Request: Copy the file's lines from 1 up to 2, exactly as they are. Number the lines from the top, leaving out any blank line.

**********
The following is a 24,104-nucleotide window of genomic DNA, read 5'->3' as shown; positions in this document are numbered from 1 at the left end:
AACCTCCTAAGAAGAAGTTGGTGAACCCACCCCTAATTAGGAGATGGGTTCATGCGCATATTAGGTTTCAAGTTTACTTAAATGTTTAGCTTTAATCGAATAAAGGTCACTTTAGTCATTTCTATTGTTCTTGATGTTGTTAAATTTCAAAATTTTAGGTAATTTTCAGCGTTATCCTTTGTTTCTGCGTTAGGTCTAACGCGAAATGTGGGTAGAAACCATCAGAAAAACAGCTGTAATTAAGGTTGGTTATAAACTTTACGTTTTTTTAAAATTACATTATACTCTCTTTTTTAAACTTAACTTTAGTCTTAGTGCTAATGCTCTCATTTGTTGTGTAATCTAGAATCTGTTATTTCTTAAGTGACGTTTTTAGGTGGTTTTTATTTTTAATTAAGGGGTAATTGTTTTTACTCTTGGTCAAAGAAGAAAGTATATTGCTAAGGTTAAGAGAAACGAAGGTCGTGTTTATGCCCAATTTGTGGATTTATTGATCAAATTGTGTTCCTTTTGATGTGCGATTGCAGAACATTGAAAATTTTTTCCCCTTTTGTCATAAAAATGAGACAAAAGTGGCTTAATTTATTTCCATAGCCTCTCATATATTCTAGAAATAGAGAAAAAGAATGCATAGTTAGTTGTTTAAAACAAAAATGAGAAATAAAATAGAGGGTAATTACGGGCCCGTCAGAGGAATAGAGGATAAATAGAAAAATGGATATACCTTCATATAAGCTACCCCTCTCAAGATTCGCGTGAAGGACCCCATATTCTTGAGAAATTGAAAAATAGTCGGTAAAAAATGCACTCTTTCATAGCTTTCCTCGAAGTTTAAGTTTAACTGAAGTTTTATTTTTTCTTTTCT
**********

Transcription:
The following is a 24,104-nucleotide window of genomic DNA, read 5'->3' as shown; positions in this document are numbered from 1 at the left end:
AACCTCCTAAGAAGAAGTTGGTGAACCCACCCCTAATTAGGAGATGGGTTCATGCGCATATTAGGTTTCAAGTTTACTTAAATGTTTAGCTTTAATCGAATAAAGGTCACTTTAGTCATTTCTATTGTTCTTGATGTTGTTAAATTTCAAAATTTTAGGTAATTTTCAGCGTTATCCTTTGTTTCTGCGTTAGGTCTAACGCGAAATGTGGGTAGAAACCATCAGAAAAACAGCTGTAATTAAGGTTGGTTATAAACTTTACGTTTTTTTAAAATTACATTATACTCTCTTTTTTAAACTTAACTTTAGTCTTAGTGCTAATGCTCTCATTTGTTGTGTAATCTAGAATCTGTTATTTCTTAAGTGACGTTTTTAGGTGGTTTTTATTTTTAATTAAGGGGTAATTGTTTTTACTCTTGGTCAAAGAAGAAAGTATATTGCTAAGGTTAAGAGAAACGAAGGTCGTGTTTATGCCCAATTTGTGGATTTATTGATCAAATTGTGTTCCTTTTGATGTGCGATTGCAGAACATTGAAAATTTTTTCCCCTTTTGTCATAAAAATGAGACAAAAGTGGCTTAATTTATTTCCATAGCCTCTCATATATTCTAGAAATAGAGAAAAAGAATGCATAGTTAGTTGTTTAAAACAAAAATGAGAAATAAAATAGAGGGTAATTACGGGCCCGTCAGAGGAATAGAGGATAAATAGAAAAATGGATATACCTTCATATAAGCTACCCCTCTCAAGATTCGCGTGAAGGACCCCATATTCTTGAGAAATTGAAAAATAGTCGGTAAAAAATGCACTCTTTCATAGCTTTCCTCGAAGTTTAAGTTTAACTGAAGTTTTATTTTTTCTTTTCT